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Violinist Roman Totenberg Leaves Behind A Musical Legacy

File image, violinist Roman Totenberg (Courtesy of the Totenberg family, Boston University and Michael J. Lutch)

BOSTON — Roman Totenberg, the world-famous violinist and Boston University professor of music, died early Tuesday morning at his home in Newton. He was 101.

I met Totenberg about six years ago, when NPR asked me to prepare a profile for the violinist’s 95th birthday. He was soft-spoken and mild-mannered, but also had a sweet sense of humor. The musician joked about his centuries-old Guarneri violin.

“So you see there are older things than I am,” Totenberg said with a laugh.

I admit I was taken with Totenberg. His daughter, NPR correspondent Nina Totenberg, said I’m not alone.

“My sister Jill wrote, on his 90th birthday, a rap song. Always women were falling in love with [my father] and saying how sweet he was, how wonderful, they wanted to spend time with him. And the refrain [of the rap was] was  ‘Get in line, get in line, you’re number 5,999,’ ” Nina laughed. “So he was adorable!”

Nina said her father’s death was as remarkable as his life. He had a career that spanned nine decades.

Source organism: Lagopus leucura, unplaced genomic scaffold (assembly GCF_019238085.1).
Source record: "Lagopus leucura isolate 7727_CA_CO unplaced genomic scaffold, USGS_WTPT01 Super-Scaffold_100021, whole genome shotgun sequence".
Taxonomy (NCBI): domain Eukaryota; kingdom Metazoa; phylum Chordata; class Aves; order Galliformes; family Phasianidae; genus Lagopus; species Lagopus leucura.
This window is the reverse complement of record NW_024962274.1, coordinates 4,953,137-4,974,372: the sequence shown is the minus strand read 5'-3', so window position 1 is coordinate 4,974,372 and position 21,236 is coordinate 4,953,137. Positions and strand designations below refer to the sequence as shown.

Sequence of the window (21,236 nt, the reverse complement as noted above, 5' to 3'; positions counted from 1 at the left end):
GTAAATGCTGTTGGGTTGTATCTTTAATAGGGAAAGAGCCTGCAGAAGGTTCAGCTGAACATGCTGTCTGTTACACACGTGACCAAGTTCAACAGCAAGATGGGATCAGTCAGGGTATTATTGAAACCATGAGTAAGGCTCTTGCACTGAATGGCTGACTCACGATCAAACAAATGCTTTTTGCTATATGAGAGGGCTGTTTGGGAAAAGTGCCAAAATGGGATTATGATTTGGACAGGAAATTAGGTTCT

“From the time he made his debut as a soloist with the Warsaw Philharmonic when he was 11 years old, to his debut in this country when he was 24, he was such a success, such a huge success that he was called to the White House to perform for President Roosevelt,” she said. “And he had played three weeks earlier for the King of Italy. And it had been a very formal affair, he had to borrow a top hat and cape from the Polish ambassador.”

File image, violinist Roman Totenberg, center (Courtesy of the Totenberg family, Boston University and Michael J. Lutch)

That scenario is a reflection of Totenberg’s humble beginnings. He was a New Year’s baby, born on Jan. 1, 1911, in Warsaw. A child prodigy, Totenberg picked up a violin at age 7, and was performing, as Nina said, by age 11. Totenberg’s family moved to Moscow, and he recalled how he supported them by performing.

“Invariably, people gave us white bread and butter and other things to eat, which we’d take home, and that was the first impression of the value of the art and what it can bring to you, to survive, so to say,” Roman said.

But Nina said her father rarely brought up the hardships of his past. For Roman, music was what made life worth living, and he made a lot of it over the course of his fruitful career. At age 20, Roman fled to Paris where he made friends with other artists, such as Pablo Picasso and Igor Stravinsky. Roman ultimately recorded with Igor and his son, Soulima Stravinsky.